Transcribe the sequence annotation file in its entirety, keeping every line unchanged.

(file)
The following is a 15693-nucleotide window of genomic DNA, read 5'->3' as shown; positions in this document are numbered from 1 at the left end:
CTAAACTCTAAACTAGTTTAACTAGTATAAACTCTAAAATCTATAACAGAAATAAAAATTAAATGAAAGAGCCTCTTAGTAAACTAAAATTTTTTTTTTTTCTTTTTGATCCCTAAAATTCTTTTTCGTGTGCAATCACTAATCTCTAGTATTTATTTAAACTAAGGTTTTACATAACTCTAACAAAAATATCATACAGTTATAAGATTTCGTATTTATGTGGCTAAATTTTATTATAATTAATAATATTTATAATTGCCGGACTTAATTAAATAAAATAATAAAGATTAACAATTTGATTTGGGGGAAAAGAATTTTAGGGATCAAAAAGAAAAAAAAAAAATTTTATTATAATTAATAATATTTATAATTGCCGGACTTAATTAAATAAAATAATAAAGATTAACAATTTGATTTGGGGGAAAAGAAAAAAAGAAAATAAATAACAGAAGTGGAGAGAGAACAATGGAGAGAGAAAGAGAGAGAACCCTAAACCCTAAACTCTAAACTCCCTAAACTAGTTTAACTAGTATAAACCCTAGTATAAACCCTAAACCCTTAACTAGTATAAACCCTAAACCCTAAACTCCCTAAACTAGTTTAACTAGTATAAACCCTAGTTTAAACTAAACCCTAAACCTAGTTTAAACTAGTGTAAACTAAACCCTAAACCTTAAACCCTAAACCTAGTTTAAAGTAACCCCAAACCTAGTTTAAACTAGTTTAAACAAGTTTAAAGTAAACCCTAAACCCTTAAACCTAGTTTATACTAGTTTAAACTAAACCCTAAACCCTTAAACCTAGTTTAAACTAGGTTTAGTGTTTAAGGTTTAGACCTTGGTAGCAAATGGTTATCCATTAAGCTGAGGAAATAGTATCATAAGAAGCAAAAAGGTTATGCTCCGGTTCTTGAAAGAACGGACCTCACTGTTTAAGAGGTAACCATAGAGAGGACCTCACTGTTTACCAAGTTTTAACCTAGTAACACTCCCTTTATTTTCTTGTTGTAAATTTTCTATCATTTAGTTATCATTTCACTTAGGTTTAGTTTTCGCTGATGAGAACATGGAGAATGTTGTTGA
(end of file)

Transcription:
The following is a 15693-nucleotide window of genomic DNA, read 5'->3' as shown; positions in this document are numbered from 1 at the left end:
CTAAACTCTAAACTAGTTTAACTAGTATAAACTCTAAAATCTATAACAGAAATAAAAATTAAATGAAAGAGCCTCTTAGTAAACTAAAATTTTTTTTTTTTCTTTTTGATCCCTAAAATTCTTTTTCGTGTGCAATCACTAATCTCTAGTATTTATTTAAACTAAGGTTTTACATAACTCTAACAAAAATATCATACAGTTATAAGATTTCGTATTTATGTGGCTAAATTTTATTATAATTAATAATATTTATAATTGCCGGACTTAATTAAATAAAATAATAAAGATTAACAATTTGATTTGGGGGAAAAGAATTTTAGGGATCAAAAAGAAAAAAAAAAAATTTTATTATAATTAATAATATTTATAATTGCCGGACTTAATTAAATAAAATAATAAAGATTAACAATTTGATTTGGGGGAAAAGAAAAAAAGAAAATAAATAACAGAAGTGGAGAGAGAACAATGGAGAGAGAAAGAGAGAGAACCCTAAACCCTAAACTCTAAACTCCCTAAACTAGTTTAACTAGTATAAACCCTAGTATAAACCCTAAACCCTTAACTAGTATAAACCCTAAACCCTAAACTCCCTAAACTAGTTTAACTAGTATAAACCCTAGTTTAAACTAAACCCTAAACCTAGTTTAAACTAGTGTAAACTAAACCCTAAACCTTAAACCCTAAACCTAGTTTAAAGTAACCCCAAACCTAGTTTAAACTAGTTTAAACAAGTTTAAAGTAAACCCTAAACCCTTAAACCTAGTTTATACTAGTTTAAACTAAACCCTAAACCCTTAAACCTAGTTTAAACTAGGTTTAGTGTTTAAGGTTTAGACCTTGGTAGCAAATGGTTATCCATTAAGCTGAGGAAATAGTATCATAAGAAGCAAAAAGGTTATGCTCCGGTTCTTGAAAGAACGGACCTCACTGTTTAAGAGGTAACCATAGAGAGGACCTCACTGTTTACCAAGTTTTAACCTAGTAACACTCCCTTTATTTTCTTGTTGTAAATTTTCTATCATTTAGTTATCATTTCACTTAGGTTTAGTTTTCGCTGATGAGAACATGGAGAATGTTGTTGA